Ethnologue; Languages of the World, 15th Edition, Raymond G. Gordon, Jr., editor (Dallas: SIL International, 2005), 1272pp.
From A Fala de Xálima, which is spoken in Portugal, to Zyudin, a dialect of Komi-Permynk spoken in the Urals, Ethnologue has distinguished itself as the best single source of information about all the known languages of the world. Richard Pittman produced the first "edition" in 1951, a mimeographed version that identified 46 languages. This 15th edition raises the bar to 7,299 known languages, and supercedes the 14th edition of 2000 with over 50,000 updates and corrections, including 103 previously unidentified languages.
The purpose of the Ethnologue comes closer to a catalog than an encyclopedia: "to provide a comprehensive listing of the known living languages of the world." That is no small task given the controversial issues surrounding the nature of language. How does one define a language? What criteria differentiate a dialect from a distinct language? How to track the 497 languages that are classified as "nearly extinct" and that face "language death" because they have fewer than 50 speakers? The Ethnologue tackles all these issues and more in its introduction, including such matters as deaf sign language for 119 languages.
After its introduction and overview (pp. 7–13), Ethnologue contains six major sections. An initial section presents general statistical summaries in a table format (pp. 15–36). We learn, for example, that although there are some 94 "language families," six "major" language families encompass two-thirds of all known languages and five-sixths of the world's population. Or again, Papua New Guinea is the most "linguistically diverse" country in the world with 820 languages among its 3.67 million people. Nor do these languages constitute mere sterile statistics. In one of the most volatile and war-torn regions of the world, two of the smallest and least linguistically diverse countries, Rwanda (fifth least diverse) and Burundi (seventh least diverse), are sandwiched between two of the largest and most linguistically diverse countries, Democratic Republic of Congo (seventh most diverse) and Tanzania (fourth most diverse). The second section is the largest in the book, listing all known living languages by geographical area and country (pp. 39–672), including brief comments about the language based upon 31 different variables—for example, the ethnicity or religion of its speaker population, the related dialects, bilingualism, age groups, and so on. I especially enjoyed looking at the language maps of the world in the third section (pp. 673–887), where a dot represents a language, giving one a sense of what you might think of as "linguistic diversity density." Some parts of the world map are crammed and crowded with overlapping dots, while other parts have large sections where a single language or two dominates. The fourth section grocery lists the 7,299 languages alphabetically (pp. 891–1229). A language code index (pp. 1231–1270) assigns each language a three-letter code, which is now used by the ISO (ISO 639-3) as the international standard for language identification. A final index lists the countries of the world alphabetically by name (pp. 1271–1272).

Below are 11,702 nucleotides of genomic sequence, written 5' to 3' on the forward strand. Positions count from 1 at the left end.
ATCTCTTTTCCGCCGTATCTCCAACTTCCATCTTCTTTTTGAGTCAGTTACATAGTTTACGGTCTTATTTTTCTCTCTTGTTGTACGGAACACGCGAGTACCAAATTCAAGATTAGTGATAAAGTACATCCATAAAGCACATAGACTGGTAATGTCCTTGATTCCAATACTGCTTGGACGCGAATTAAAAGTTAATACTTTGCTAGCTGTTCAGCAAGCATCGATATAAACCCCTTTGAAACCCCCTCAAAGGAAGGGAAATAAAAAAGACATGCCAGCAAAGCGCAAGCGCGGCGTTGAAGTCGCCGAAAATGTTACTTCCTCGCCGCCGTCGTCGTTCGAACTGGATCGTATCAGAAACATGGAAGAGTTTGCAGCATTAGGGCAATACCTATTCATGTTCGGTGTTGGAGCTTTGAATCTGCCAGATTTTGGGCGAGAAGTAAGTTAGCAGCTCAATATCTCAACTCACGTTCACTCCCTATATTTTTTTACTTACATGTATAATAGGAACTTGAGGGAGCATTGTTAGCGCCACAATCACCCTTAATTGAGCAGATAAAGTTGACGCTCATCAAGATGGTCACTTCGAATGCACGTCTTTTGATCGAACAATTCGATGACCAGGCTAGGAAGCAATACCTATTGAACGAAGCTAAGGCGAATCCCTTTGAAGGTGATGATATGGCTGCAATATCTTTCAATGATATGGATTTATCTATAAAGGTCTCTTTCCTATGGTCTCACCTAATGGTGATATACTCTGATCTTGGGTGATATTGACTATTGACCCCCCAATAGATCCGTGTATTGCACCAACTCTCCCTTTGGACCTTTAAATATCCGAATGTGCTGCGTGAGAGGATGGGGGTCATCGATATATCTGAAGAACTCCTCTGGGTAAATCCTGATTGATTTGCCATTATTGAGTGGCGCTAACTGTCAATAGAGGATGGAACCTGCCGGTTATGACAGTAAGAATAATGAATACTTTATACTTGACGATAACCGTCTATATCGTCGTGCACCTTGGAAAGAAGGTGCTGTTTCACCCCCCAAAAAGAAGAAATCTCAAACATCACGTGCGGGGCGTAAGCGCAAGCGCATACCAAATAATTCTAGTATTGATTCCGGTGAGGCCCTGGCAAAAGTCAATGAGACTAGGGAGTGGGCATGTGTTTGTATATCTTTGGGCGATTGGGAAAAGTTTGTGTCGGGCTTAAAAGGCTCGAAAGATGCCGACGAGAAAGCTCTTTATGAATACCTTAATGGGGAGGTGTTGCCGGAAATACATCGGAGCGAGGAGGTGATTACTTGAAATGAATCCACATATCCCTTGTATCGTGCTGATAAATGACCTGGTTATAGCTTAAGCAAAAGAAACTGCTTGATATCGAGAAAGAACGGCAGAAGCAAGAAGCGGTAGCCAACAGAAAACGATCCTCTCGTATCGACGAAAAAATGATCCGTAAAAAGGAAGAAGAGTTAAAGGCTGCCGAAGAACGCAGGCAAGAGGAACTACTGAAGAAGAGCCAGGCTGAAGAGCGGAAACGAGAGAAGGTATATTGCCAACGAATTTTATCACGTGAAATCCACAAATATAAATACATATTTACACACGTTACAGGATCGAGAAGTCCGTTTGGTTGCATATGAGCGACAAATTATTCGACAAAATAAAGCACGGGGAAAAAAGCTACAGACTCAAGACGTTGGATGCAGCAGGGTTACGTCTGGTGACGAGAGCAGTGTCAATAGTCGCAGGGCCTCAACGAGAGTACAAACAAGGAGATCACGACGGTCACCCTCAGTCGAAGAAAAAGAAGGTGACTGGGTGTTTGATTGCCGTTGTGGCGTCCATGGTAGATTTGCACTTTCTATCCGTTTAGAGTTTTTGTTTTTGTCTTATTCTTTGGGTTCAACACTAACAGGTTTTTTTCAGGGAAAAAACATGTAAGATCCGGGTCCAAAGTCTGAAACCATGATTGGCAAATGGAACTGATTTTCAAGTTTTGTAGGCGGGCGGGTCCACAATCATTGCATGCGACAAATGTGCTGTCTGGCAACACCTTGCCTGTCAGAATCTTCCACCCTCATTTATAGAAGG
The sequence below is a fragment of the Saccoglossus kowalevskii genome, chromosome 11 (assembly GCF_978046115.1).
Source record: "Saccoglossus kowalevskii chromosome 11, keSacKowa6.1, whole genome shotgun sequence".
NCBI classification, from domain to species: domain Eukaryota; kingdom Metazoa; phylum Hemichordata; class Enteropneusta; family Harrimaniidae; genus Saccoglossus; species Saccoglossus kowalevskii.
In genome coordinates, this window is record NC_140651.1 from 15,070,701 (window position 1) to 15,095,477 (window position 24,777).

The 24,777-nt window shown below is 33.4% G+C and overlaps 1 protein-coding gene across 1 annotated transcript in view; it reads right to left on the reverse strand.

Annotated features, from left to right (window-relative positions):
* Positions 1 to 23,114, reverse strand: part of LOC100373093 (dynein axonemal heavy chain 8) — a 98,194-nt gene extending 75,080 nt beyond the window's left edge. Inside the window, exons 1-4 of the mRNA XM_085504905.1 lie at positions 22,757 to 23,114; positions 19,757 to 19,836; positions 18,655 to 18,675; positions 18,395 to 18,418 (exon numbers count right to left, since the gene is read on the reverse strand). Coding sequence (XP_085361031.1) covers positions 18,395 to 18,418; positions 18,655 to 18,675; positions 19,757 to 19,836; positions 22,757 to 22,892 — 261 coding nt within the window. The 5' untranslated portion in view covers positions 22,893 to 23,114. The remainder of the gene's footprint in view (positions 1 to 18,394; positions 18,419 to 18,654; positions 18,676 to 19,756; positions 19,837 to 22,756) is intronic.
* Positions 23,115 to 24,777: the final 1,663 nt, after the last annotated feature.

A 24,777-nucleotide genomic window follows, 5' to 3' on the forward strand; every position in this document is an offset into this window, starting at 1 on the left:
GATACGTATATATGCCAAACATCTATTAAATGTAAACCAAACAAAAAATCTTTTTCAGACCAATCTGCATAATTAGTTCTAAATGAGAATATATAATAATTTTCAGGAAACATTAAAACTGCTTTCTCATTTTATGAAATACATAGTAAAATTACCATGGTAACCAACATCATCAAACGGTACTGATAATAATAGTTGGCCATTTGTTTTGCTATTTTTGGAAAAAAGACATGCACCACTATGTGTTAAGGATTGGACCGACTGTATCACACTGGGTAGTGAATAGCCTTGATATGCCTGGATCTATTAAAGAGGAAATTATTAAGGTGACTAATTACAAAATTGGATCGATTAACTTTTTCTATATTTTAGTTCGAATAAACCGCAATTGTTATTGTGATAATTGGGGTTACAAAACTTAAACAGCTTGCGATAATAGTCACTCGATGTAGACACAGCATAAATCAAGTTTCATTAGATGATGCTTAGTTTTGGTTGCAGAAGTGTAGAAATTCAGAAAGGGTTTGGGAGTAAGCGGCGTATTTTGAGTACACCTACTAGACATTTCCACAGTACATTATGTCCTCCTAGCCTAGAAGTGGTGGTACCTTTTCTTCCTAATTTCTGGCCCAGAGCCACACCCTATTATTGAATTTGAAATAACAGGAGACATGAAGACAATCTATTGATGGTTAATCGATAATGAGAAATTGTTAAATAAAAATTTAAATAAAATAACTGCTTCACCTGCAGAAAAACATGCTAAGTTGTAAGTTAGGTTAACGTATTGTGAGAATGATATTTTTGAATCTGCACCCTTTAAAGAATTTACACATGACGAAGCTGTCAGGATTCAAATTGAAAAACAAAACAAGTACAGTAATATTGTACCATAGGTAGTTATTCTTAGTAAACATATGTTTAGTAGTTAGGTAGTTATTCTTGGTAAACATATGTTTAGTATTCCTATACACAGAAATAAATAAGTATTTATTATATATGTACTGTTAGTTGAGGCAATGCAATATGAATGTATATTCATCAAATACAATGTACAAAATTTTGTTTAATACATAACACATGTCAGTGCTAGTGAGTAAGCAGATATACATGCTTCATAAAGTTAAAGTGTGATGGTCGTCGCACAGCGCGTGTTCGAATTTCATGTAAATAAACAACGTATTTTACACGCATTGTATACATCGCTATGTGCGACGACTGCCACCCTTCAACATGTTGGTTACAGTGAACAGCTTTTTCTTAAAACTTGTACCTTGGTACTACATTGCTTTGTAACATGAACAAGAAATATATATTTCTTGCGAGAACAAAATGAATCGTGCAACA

A new edition of the Ethnologue is planned for every four years. In the mean time, see www.ethnologue.com for a searchable data base of all the content of this print edition.